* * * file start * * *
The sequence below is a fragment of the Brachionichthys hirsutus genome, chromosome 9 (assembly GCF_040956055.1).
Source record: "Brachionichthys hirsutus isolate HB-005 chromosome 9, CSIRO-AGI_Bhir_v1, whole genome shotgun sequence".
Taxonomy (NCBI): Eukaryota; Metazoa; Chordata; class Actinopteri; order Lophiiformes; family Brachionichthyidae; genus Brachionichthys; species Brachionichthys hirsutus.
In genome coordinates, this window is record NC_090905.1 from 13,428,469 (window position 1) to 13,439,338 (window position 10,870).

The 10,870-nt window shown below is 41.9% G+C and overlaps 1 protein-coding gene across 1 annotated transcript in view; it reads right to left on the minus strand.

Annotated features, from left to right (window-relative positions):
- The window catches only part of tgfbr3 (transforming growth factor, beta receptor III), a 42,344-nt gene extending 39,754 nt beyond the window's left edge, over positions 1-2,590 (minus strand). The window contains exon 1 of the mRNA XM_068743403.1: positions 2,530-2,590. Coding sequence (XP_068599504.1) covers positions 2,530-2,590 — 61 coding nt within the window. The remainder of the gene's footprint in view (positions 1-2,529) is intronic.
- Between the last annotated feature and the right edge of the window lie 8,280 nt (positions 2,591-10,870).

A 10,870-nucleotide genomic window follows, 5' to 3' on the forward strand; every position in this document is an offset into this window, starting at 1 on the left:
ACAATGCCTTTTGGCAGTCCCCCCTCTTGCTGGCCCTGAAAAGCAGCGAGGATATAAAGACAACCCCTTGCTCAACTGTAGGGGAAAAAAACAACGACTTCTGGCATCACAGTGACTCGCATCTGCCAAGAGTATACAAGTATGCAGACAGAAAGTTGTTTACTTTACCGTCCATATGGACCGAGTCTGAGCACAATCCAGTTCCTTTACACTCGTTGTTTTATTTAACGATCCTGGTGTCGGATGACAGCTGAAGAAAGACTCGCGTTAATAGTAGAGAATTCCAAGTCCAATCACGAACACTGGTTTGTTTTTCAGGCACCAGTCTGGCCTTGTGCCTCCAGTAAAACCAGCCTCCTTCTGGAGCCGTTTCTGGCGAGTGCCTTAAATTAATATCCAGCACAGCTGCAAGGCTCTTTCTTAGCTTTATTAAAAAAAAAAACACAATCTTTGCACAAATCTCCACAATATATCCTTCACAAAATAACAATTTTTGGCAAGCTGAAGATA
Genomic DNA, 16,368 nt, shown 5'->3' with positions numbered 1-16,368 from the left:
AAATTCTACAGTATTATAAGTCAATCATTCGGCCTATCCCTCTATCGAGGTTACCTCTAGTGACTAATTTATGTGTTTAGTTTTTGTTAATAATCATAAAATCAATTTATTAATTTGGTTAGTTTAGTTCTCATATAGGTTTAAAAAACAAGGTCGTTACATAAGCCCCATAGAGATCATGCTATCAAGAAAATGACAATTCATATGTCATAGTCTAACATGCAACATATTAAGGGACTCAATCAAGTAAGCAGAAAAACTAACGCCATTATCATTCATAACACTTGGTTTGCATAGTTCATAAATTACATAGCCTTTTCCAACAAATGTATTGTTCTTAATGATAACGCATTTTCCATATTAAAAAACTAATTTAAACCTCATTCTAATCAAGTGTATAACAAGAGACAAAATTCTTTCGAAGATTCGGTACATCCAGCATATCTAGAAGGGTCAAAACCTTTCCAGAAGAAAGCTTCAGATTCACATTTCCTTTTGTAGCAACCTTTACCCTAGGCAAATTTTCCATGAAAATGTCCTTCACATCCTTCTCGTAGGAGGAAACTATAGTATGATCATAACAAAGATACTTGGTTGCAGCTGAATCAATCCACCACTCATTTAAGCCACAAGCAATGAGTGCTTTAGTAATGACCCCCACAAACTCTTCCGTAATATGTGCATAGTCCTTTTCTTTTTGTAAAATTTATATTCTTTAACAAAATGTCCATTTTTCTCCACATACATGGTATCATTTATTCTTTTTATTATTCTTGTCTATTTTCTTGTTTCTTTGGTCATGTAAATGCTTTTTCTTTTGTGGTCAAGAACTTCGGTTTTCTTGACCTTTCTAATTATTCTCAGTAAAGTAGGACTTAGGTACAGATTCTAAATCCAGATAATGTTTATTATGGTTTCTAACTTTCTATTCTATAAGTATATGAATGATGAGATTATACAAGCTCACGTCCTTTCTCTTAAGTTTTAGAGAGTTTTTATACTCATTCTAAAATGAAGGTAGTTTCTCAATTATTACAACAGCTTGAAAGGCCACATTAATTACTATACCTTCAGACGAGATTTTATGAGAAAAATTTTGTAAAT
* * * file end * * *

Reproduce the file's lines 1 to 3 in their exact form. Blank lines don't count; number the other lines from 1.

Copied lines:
The sequence below is a fragment of the Brachionichthys hirsutus genome, chromosome 9 (assembly GCF_040956055.1).
Source record: "Brachionichthys hirsutus isolate HB-005 chromosome 9, CSIRO-AGI_Bhir_v1, whole genome shotgun sequence".
Taxonomy (NCBI): Eukaryota; Metazoa; Chordata; class Actinopteri; order Lophiiformes; family Brachionichthyidae; genus Brachionichthys; species Brachionichthys hirsutus.